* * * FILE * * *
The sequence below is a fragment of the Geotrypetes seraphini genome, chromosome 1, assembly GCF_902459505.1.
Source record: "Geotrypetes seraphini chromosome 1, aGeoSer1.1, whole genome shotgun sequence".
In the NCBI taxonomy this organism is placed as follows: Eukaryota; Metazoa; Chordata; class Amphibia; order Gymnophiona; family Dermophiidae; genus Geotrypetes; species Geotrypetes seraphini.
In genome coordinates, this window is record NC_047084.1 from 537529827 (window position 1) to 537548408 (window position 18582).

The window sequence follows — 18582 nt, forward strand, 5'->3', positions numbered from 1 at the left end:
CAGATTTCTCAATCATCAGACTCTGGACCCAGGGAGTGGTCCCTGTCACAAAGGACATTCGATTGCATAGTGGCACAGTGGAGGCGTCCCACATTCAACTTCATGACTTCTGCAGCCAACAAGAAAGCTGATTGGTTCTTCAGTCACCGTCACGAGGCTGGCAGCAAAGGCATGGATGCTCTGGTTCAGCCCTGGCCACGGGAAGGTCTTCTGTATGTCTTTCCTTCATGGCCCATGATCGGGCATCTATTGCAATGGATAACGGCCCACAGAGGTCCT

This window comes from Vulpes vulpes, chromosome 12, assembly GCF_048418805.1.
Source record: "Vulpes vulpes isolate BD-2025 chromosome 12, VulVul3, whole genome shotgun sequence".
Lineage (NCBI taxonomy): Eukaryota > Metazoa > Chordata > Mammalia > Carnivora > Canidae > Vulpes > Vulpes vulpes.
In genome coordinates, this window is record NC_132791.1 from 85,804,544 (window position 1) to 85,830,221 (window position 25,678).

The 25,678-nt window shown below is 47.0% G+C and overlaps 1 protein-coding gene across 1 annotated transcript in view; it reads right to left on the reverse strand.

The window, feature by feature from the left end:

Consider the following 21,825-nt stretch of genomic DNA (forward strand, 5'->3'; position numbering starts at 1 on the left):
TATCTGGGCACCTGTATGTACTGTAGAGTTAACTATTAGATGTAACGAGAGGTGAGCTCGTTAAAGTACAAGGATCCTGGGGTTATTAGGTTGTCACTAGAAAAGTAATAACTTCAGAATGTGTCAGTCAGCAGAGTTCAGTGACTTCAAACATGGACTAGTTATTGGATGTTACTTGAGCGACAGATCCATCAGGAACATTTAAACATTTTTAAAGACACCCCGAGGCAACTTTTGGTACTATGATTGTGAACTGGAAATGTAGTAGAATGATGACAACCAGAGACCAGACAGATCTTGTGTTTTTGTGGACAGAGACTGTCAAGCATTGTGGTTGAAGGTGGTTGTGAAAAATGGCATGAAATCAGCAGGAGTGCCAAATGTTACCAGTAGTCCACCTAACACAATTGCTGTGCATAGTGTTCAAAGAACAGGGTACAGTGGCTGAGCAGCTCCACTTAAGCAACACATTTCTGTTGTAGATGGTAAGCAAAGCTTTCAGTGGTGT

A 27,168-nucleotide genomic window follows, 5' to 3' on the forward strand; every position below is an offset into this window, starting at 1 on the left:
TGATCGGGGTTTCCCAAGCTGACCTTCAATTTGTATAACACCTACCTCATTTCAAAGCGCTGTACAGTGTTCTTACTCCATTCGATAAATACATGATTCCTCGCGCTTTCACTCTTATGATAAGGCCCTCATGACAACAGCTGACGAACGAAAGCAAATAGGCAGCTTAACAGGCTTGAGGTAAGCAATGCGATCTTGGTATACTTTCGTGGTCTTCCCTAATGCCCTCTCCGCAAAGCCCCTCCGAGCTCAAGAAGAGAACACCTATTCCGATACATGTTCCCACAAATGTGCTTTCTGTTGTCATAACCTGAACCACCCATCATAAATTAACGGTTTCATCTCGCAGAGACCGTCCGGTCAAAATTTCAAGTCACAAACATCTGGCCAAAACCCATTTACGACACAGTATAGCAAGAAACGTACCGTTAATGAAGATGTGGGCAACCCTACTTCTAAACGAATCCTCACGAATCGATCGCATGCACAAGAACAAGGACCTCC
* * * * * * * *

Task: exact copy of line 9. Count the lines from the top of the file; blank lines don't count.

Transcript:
Lineage (NCBI taxonomy): Eukaryota > Metazoa > Chordata > Mammalia > Carnivora > Canidae > Vulpes > Vulpes vulpes.